We got four new pigs a week ago. They are all boars. We moved the two older boars to another pen. They were approaching puberty, and it's too early for the gilts to be bred, so we separated them. That was an interesting experience. We were able to coax them outside the walnut grove with a pan of grain, but then moving them 100 yards proved to be more difficult than we'd hoped. Of course, by now, we always imagine that moving animals will be a challenge, but we hope we're wrong. We decided to see if Porter, the four-month-old English shepherd could be of help, and he certainly gave it his best shot. He does have amazing herding instincts. he would get the two of them about 1/4 of the way, the one would break away and run back to the fence where the gilts were. After about 15 minutes, we decided to stop, because he is a puppy, and they are not supposed to work that long, plus it was obvious he was tired, whether he wanted to admit it or not. His tongue was hanging out of his mouth, and he was panting hard. Still, he refused to stop trying, so Margaret had to hold him.

Mike picked up the pigs, which are close to 100 pounds now and carried them to their new pen. Of course, they squealed like they were being tortured -- why do pigs do that! And one of them was so upset he peed on Mike. Now I know where that disgusting pig-farm smell comes from. When pigs are not on pasture, the pee has nowhere to go and just sits there and stinks -- which is why pigs need plenty of space.

We've had more lambs, and we've lost one. We had a two-day flood that ended yesterday. As usual, the Shetlands were out grazing in a high spot that got surrounded by water. Katherine was able to get them to move across it to dry land, and everyone was accounted for at that time. But then later in the day, she went out there, and one of the ewes was screaming her head off. Her lamb was nowhere to be found and still has not shown up. We are assuming that she got caught up in the flood waters. It was thigh deep on Jonathan, who is 5'10" tall, and the current was swift, so it could have easily picked up a young Shetland lamb.

Princess is now living in the barn and hating it. She has become too active to live in the house. She runs around everywhere and pees everywhere and nibbles on everything, including power cords. When we are outside, she follows us around like a puppy. She is our shadow, regardless of which two-legger is out there. She clearly identifies with humans as "her" kind. I've taken her to the sheep pasture several times, and she is clueless. The first time I took her out there was four days after we brought her in the house, and her mother still recognized her. She called to her and came up to her. It looked like she was telling her welcome back -- "Let's go honey." But Princess had no idea that that was her mother. She stuck to me like glue. I've taken her out there several times since then, and Pocahontas still looks at her -- stares at her -- but she's stopped talking to her. She comes up sometimes and sniffs her, but it looks like she's given up. If a sheep can look at another being longingly, she is. It's really sad. One day I sat out there with her for an hour, hoping she would start playing with the other lambs, but she didn't. When one lamb came up and sniffed her, she jumped away. I was happy that by the end of the hour, she walked up to another lamb and sniffed him. Progress!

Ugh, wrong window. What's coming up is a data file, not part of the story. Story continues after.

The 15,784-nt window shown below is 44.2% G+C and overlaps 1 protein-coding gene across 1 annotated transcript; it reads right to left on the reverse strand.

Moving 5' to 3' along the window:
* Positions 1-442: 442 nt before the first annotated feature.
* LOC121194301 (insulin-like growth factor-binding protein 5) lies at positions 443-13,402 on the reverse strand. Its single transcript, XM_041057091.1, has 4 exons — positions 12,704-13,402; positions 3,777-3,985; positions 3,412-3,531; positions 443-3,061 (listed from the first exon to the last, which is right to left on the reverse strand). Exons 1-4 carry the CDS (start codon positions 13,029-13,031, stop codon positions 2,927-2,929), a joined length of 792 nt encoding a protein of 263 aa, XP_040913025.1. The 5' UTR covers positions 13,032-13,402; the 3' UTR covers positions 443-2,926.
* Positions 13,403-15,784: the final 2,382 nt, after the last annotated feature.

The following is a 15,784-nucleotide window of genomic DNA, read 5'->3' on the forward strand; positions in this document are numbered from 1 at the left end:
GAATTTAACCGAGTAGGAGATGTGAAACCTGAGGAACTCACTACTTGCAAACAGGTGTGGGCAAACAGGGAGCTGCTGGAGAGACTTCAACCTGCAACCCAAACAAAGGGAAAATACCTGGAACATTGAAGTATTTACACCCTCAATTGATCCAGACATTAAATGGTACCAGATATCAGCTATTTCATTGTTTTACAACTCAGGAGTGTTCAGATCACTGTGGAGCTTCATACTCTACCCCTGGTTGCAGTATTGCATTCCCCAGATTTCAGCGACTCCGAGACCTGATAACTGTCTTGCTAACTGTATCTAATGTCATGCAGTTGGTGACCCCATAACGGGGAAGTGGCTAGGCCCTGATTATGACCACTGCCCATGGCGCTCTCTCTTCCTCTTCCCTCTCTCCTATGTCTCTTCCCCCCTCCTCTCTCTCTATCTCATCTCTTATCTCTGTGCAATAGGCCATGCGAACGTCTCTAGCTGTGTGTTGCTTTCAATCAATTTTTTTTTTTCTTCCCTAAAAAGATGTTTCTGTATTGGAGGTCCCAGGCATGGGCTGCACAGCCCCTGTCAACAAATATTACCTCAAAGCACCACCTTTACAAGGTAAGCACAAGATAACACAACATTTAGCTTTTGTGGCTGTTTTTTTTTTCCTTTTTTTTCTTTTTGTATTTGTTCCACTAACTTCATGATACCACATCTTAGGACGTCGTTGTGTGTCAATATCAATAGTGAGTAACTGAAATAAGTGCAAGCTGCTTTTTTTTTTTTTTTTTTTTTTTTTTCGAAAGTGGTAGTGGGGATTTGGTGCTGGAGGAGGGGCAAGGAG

There is still so much to do before winter. Hay is scarce this year, so we need to get more pasture fenced for the sheep. We have more than enough pasture to support all of our animals over the course of a year, but without proper fencing, all that land is worthless.

Monday, August 6, 2007

Poodle sheep?

When I say that we shaved the lamb's back end, I mean we shaved the lamb's back end! We wanted to make sure we exposed all the maggots. Now we realize that Princess looks like a poodle, rather than a sheep.

No more new lambs, but this is Minerva's ram lamb that was born Saturday afternoon. She gave birth to him in the same dusty spot that Princess's mom lambed, and he got a bath from me! I wanted to give Princess and her sister a bath, but I was worried that Pocahontas would reject them because they might smell differently. After spending hours picking maggots out of Princess's back end, however, I realized that it would be no big deal at all to have a mom reject a baby. In that case I would just have to bottle feed the lamb. I took a bucket of warm water out there and rinsed him as well as I could, then I used the towel to continue cleaning him. I figured that as long as I didn't use anything with a scent, there shouldn't be a problem. And today, mom and lamb are still doing great!

Porter is still being hyper-attentive to Princess. The poor lamb can't go potty without his undivided attention. I thought I had finally succeeded in convincing him that he didn't need to clean her bottom as she was peeing, but then he started licking the grass after she walked away!

Today I was doing some school work on the bed in the guest room, and when Princess joined me, I just had to get the camera. She is just too cute! I think I might just be worse than a new mom!

Sunday, August 5, 2007

Princess of Antiquity Oaks -- and another lamb